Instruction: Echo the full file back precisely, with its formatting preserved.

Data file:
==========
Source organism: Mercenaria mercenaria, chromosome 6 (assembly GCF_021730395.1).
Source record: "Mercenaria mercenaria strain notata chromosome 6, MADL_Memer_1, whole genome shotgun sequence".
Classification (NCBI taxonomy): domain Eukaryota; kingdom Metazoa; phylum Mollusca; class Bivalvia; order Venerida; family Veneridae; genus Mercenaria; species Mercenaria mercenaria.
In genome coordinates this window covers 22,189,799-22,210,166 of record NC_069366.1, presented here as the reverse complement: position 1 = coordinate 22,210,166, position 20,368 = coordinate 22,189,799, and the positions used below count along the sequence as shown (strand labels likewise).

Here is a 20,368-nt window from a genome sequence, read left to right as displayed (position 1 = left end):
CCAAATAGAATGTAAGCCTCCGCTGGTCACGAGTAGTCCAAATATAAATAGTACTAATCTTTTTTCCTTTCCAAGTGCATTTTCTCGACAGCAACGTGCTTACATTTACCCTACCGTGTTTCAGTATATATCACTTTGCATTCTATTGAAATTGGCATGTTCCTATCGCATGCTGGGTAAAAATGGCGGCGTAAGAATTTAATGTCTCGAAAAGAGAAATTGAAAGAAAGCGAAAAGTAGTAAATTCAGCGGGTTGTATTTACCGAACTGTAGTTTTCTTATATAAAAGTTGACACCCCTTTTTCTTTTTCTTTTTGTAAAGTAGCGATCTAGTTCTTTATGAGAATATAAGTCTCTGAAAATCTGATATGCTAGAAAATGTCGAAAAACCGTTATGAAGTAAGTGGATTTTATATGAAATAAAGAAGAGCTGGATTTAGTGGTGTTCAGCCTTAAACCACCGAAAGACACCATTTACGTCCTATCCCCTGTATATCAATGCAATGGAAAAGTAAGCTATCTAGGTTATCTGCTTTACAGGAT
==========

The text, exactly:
Source organism: Mercenaria mercenaria, chromosome 6 (assembly GCF_021730395.1).
Source record: "Mercenaria mercenaria strain notata chromosome 6, MADL_Memer_1, whole genome shotgun sequence".
Classification (NCBI taxonomy): domain Eukaryota; kingdom Metazoa; phylum Mollusca; class Bivalvia; order Venerida; family Veneridae; genus Mercenaria; species Mercenaria mercenaria.
In genome coordinates this window covers 22,189,799-22,210,166 of record NC_069366.1, presented here as the reverse complement: position 1 = coordinate 22,210,166, position 20,368 = coordinate 22,189,799, and the positions used below count along the sequence as shown (strand labels likewise).

Here is a 20,368-nt window from a genome sequence, read left to right as displayed (position 1 = left end):
CCAAATAGAATGTAAGCCTCCGCTGGTCACGAGTAGTCCAAATATAAATAGTACTAATCTTTTTTCCTTTCCAAGTGCATTTTCTCGACAGCAACGTGCTTACATTTACCCTACCGTGTTTCAGTATATATCACTTTGCATTCTATTGAAATTGGCATGTTCCTATCGCATGCTGGGTAAAAATGGCGGCGTAAGAATTTAATGTCTCGAAAAGAGAAATTGAAAGAAAGCGAAAAGTAGTAAATTCAGCGGGTTGTATTTACCGAACTGTAGTTTTCTTATATAAAAGTTGACACCCCTTTTTCTTTTTCTTTTTGTAAAGTAGCGATCTAGTTCTTTATGAGAATATAAGTCTCTGAAAATCTGATATGCTAGAAAATGTCGAAAAACCGTTATGAAGTAAGTGGATTTTATATGAAATAAAGAAGAGCTGGATTTAGTGGTGTTCAGCCTTAAACCACCGAAAGACACCATTTACGTCCTATCCCCTGTATATCAATGCAATGGAAAAGTAAGCTATCTAGGTTATCTGCTTTACAGGAT